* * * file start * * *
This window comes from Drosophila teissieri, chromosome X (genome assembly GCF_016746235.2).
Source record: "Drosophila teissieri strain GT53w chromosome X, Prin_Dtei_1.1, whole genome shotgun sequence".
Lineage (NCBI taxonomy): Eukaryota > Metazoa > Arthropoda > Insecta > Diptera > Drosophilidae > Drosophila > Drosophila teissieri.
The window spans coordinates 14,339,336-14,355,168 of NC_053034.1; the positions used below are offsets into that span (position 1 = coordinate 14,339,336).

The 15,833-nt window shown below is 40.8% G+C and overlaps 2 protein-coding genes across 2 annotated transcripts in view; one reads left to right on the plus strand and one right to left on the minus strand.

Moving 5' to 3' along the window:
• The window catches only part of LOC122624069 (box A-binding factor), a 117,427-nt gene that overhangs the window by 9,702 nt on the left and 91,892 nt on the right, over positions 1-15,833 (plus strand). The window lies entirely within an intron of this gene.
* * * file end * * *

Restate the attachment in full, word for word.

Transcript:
This window comes from Drosophila teissieri, chromosome X (genome assembly GCF_016746235.2).
Source record: "Drosophila teissieri strain GT53w chromosome X, Prin_Dtei_1.1, whole genome shotgun sequence".
Lineage (NCBI taxonomy): Eukaryota > Metazoa > Arthropoda > Insecta > Diptera > Drosophilidae > Drosophila > Drosophila teissieri.
The window spans coordinates 14,339,336-14,355,168 of NC_053034.1; the positions used below are offsets into that span (position 1 = coordinate 14,339,336).

The 15,833-nt window shown below is 40.8% G+C and overlaps 2 protein-coding genes across 2 annotated transcripts in view; one reads left to right on the plus strand and one right to left on the minus strand.

Moving 5' to 3' along the window:
• The window catches only part of LOC122624069 (box A-binding factor), a 117,427-nt gene that overhangs the window by 9,702 nt on the left and 91,892 nt on the right, over positions 1-15,833 (plus strand). The window lies entirely within an intron of this gene.